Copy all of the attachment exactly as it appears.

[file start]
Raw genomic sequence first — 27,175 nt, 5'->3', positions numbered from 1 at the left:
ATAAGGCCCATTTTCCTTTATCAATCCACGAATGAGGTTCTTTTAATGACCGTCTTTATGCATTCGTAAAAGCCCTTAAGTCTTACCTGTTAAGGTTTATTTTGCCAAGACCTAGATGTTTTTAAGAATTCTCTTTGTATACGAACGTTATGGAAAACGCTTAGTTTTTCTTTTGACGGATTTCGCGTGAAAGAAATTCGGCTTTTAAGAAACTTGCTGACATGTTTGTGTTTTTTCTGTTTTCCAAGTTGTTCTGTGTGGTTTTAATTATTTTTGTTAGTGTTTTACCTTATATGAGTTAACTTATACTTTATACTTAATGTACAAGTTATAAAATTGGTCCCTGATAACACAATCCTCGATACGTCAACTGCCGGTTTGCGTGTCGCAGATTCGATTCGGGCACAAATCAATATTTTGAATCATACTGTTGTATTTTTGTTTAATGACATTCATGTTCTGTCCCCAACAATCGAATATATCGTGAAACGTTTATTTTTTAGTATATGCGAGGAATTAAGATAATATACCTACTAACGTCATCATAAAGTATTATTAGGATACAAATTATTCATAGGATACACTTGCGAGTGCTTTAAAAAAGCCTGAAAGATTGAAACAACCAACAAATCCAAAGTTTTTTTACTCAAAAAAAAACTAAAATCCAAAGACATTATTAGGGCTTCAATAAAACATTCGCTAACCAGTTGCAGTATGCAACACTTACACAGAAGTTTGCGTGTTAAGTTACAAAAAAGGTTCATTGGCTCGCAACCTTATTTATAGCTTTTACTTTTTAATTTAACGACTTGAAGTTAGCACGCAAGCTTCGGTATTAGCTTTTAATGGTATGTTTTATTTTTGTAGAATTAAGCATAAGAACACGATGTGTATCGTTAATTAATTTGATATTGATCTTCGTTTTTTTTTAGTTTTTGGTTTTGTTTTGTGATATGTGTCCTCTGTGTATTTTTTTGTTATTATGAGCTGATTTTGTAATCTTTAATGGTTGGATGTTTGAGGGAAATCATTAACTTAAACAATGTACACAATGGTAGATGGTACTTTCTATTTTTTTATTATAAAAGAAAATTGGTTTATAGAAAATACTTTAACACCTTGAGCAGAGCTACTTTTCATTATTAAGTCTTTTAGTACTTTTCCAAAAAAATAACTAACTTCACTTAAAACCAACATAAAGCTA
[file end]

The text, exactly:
Raw genomic sequence first — 27,175 nt, 5'->3', positions numbered from 1 at the left:
ATAAGGCCCATTTTCCTTTATCAATCCACGAATGAGGTTCTTTTAATGACCGTCTTTATGCATTCGTAAAAGCCCTTAAGTCTTACCTGTTAAGGTTTATTTTGCCAAGACCTAGATGTTTTTAAGAATTCTCTTTGTATACGAACGTTATGGAAAACGCTTAGTTTTTCTTTTGACGGATTTCGCGTGAAAGAAATTCGGCTTTTAAGAAACTTGCTGACATGTTTGTGTTTTTTCTGTTTTCCAAGTTGTTCTGTGTGGTTTTAATTATTTTTGTTAGTGTTTTACCTTATATGAGTTAACTTATACTTTATACTTAATGTACAAGTTATAAAATTGGTCCCTGATAACACAATCCTCGATACGTCAACTGCCGGTTTGCGTGTCGCAGATTCGATTCGGGCACAAATCAATATTTTGAATCATACTGTTGTATTTTTGTTTAATGACATTCATGTTCTGTCCCCAACAATCGAATATATCGTGAAACGTTTATTTTTTAGTATATGCGAGGAATTAAGATAATATACCTACTAACGTCATCATAAAGTATTATTAGGATACAAATTATTCATAGGATACACTTGCGAGTGCTTTAAAAAAGCCTGAAAGATTGAAACAACCAACAAATCCAAAGTTTTTTTACTCAAAAAAAAACTAAAATCCAAAGACATTATTAGGGCTTCAATAAAACATTCGCTAACCAGTTGCAGTATGCAACACTTACACAGAAGTTTGCGTGTTAAGTTACAAAAAAGGTTCATTGGCTCGCAACCTTATTTATAGCTTTTACTTTTTAATTTAACGACTTGAAGTTAGCACGCAAGCTTCGGTATTAGCTTTTAATGGTATGTTTTATTTTTGTAGAATTAAGCATAAGAACACGATGTGTATCGTTAATTAATTTGATATTGATCTTCGTTTTTTTTTAGTTTTTGGTTTTGTTTTGTGATATGTGTCCTCTGTGTATTTTTTTGTTATTATGAGCTGATTTTGTAATCTTTAATGGTTGGATGTTTGAGGGAAATCATTAACTTAAACAATGTACACAATGGTAGATGGTACTTTCTATTTTTTTATTATAAAAGAAAATTGGTTTATAGAAAATACTTTAACACCTTGAGCAGAGCTACTTTTCATTATTAAGTCTTTTAGTACTTTTCCAAAAAAATAACTAACTTCACTTAAAACCAACATAAAGCTA